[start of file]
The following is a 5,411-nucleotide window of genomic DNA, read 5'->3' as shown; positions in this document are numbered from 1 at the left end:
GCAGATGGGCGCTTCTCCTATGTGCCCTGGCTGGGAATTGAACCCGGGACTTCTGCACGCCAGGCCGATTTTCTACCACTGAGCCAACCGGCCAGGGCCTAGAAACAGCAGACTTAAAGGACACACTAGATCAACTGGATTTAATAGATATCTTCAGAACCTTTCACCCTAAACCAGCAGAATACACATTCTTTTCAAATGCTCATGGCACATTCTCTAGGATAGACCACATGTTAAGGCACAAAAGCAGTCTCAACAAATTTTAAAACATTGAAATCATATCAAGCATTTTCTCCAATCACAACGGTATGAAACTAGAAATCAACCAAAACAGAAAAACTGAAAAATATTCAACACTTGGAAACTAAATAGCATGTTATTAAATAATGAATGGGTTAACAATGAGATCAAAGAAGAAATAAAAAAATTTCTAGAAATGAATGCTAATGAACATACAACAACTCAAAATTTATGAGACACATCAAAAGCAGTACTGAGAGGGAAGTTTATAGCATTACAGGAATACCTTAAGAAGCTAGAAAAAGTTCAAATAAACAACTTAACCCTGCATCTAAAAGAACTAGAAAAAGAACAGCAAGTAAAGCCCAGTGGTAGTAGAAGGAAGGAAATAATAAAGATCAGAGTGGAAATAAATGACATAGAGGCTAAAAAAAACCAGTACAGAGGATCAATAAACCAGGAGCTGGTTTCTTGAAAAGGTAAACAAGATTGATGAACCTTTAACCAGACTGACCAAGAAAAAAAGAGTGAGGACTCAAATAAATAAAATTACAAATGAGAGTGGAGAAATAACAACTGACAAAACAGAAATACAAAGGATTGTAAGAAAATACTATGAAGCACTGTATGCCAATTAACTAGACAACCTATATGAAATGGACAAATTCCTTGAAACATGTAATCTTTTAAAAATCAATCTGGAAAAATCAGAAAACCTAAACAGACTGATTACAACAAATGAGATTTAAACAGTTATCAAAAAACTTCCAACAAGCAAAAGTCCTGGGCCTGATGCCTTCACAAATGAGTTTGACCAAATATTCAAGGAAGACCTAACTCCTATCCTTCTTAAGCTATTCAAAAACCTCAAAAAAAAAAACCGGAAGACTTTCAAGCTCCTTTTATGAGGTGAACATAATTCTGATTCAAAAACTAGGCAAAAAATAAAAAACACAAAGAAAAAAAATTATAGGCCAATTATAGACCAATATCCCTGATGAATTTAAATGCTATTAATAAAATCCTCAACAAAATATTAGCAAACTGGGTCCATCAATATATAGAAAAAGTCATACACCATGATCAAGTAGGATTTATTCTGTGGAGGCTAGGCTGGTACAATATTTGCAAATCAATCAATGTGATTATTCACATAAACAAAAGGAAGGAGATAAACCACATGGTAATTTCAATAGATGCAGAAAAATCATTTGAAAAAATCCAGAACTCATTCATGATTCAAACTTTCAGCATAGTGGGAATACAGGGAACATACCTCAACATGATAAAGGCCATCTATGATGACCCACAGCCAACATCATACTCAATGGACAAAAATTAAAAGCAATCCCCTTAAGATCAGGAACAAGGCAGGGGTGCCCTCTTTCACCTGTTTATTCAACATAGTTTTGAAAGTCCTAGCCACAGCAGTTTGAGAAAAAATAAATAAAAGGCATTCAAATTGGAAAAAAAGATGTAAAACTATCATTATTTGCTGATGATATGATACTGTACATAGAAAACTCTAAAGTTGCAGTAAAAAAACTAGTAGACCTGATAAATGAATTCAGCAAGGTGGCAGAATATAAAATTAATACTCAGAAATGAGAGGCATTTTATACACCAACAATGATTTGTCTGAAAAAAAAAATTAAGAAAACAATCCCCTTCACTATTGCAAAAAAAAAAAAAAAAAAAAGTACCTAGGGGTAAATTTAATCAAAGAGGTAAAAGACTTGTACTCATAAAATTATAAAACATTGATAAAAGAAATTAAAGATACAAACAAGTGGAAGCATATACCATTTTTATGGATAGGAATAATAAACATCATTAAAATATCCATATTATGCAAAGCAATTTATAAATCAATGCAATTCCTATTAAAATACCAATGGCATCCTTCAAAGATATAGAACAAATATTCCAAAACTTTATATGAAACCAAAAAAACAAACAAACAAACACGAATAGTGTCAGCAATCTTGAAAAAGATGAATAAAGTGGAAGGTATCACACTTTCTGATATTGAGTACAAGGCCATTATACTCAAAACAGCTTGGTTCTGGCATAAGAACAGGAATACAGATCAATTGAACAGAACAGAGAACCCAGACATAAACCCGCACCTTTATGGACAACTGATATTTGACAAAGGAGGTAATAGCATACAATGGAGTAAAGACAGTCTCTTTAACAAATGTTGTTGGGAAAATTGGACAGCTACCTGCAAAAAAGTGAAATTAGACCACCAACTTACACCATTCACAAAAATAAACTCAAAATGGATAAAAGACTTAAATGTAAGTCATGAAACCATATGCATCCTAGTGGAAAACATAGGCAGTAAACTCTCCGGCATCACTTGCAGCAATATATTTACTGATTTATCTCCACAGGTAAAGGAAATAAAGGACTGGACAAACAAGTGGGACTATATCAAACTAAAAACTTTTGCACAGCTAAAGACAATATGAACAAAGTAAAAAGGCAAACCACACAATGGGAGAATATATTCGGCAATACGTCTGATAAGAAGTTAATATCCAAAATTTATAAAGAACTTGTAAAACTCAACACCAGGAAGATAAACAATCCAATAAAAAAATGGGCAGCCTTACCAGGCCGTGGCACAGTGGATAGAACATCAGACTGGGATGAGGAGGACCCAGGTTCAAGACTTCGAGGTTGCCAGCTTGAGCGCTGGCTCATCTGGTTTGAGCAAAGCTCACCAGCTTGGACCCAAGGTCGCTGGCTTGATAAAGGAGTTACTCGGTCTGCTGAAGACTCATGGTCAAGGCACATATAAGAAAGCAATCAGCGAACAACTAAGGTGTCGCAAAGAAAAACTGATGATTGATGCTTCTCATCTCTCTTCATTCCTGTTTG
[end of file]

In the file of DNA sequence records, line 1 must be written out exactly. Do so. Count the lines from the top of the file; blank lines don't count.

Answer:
The following is a 5,411-nucleotide window of genomic DNA, read 5'->3' as shown; positions in this document are numbered from 1 at the left end: